How to run downhill well is a popular topic for the runners I work with. There are some great areas of technique you can practice to avoid that “quad burn” on the fronts of your thighs, and reduce injury risk from the high impact. Here are some top tips to improve your down hill running;
1. Try not to slow yourself down too much, much of the muscle damage the high force of downhill running comes from using your legs as brakes to try and slow your descent speed. As much as it’s tempting to do this, try to let yourself speed up down a hill - or if it’s too steep run in diagonals down the hill so you are reducing the gradient. Just like riding a bike, balancing it easier as you go faster as momentum is on your side.
2. Look a little way down the hill/path not at your feet. This helps keeps the posture of your whole body upright and also allow your brain to see and plan ahead for the terrain and gradient so your body can adjust in time. You may be more tempted to look at the trail right in front of you if it’s rocky or more challenging but with practice you can trust that your body has seen the lumps, bumps and undulations and has factored those in - without you having to stare at them in detail!
3. It might feel weird to start with, but have a forward leaning posture down the hill. Gently leaning forwards with your whole body, not just with your shoulders and neck, will help keep the forces travelling down your legs lower and assist in keeping your balance.
4. Keep your arms out and moving around for balance. Using your arms as counter weights will help keep your body stable and your legs landing where you want them.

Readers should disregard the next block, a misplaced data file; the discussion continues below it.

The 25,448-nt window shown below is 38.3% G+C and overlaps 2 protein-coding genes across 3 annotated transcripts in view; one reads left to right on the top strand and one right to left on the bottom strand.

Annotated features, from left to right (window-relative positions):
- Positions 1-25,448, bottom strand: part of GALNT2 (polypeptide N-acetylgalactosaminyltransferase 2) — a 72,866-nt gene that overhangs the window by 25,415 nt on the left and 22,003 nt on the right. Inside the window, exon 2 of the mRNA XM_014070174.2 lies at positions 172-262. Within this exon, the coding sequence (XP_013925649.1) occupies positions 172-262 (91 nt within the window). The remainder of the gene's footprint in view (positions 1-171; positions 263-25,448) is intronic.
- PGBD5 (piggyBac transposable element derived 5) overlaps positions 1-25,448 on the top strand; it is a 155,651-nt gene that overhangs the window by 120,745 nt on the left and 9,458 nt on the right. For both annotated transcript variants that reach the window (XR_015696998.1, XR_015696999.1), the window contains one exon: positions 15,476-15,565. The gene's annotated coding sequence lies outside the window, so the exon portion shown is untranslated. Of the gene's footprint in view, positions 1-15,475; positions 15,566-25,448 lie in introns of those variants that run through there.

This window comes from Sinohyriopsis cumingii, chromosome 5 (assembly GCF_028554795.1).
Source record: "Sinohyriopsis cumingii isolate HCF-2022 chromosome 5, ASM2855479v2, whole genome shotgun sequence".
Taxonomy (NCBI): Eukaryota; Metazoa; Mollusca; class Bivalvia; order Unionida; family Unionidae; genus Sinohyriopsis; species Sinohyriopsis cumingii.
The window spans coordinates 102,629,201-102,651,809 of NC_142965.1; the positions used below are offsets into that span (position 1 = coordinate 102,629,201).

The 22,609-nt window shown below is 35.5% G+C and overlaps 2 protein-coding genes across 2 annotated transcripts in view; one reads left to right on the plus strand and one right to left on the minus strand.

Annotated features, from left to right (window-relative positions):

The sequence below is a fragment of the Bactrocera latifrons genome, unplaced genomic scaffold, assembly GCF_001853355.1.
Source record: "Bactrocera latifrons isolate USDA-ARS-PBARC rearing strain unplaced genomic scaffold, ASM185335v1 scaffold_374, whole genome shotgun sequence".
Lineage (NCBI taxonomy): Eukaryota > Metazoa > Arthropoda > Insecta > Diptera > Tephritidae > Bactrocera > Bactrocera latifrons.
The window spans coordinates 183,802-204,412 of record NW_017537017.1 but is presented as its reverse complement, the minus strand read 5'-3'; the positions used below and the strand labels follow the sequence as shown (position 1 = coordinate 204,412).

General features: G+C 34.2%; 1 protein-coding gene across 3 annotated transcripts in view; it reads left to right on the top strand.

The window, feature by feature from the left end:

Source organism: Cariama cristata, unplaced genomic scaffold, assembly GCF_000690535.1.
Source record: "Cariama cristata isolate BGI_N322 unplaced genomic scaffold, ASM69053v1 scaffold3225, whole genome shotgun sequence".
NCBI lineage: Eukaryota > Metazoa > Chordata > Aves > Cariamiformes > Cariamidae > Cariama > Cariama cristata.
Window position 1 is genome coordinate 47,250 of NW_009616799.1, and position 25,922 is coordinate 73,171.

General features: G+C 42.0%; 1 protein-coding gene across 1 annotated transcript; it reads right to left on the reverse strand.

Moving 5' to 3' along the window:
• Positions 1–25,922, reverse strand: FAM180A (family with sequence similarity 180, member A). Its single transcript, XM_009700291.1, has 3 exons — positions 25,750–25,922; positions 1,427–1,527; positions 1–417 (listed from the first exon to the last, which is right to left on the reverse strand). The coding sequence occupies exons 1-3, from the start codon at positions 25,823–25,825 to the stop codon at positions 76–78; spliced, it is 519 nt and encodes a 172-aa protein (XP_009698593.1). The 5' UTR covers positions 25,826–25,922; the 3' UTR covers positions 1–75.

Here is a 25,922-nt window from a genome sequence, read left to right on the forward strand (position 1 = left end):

5. Try to engage your core and glute muscles (the muscles in your bum) to keep your body steady; your torso should be solid to allow your arms and legs to react to the terrain and balance you. You can think about the muscles you are bracing as you run; but strength training will help this too; lunges and planks are a great start.
6. Keep your normal run cadence/rhythm of your foot fall, don’t be tempted to lengthen your stride. If you lengthen your stride the force of each footfall increases, which impacts your leg muscles but also the ground under you; more force and the more likely a loose surface is to slip.
7. Land on the middle of your foot, not too far back on your heel or up on your toes. This links in really well with your footfall cadence, and is also a good way of checking that you are not taking long, slow strides. It also increases the amount of the sole of your shoe you have in contact with the ground on landing, again lowering the risk of slipping.
8. These last two points link up to my final tip; minimise your contact time with the ground by keeping your feet really light. Your feet aren’t trying to be a brake, they should be just tipping you onto the next foot fall and keeping up with your momentum down the hill.
If you are a visual learner then google video footage of the great Killian Jornet running down hills; white the masterclass!